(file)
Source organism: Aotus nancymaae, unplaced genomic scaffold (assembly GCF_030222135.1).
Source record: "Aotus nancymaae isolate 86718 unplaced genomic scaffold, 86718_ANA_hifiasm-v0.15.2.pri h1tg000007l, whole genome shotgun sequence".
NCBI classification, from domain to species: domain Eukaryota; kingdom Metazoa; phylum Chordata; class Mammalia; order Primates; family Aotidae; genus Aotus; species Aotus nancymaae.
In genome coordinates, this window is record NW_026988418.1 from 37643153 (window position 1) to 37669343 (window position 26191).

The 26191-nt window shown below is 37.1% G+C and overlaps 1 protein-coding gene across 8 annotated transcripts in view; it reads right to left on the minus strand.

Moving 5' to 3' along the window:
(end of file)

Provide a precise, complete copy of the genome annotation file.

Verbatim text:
Source organism: Aotus nancymaae, unplaced genomic scaffold (assembly GCF_030222135.1).
Source record: "Aotus nancymaae isolate 86718 unplaced genomic scaffold, 86718_ANA_hifiasm-v0.15.2.pri h1tg000007l, whole genome shotgun sequence".
NCBI classification, from domain to species: domain Eukaryota; kingdom Metazoa; phylum Chordata; class Mammalia; order Primates; family Aotidae; genus Aotus; species Aotus nancymaae.
In genome coordinates, this window is record NW_026988418.1 from 37643153 (window position 1) to 37669343 (window position 26191).

The 26191-nt window shown below is 37.1% G+C and overlaps 1 protein-coding gene across 8 annotated transcripts in view; it reads right to left on the minus strand.

Moving 5' to 3' along the window: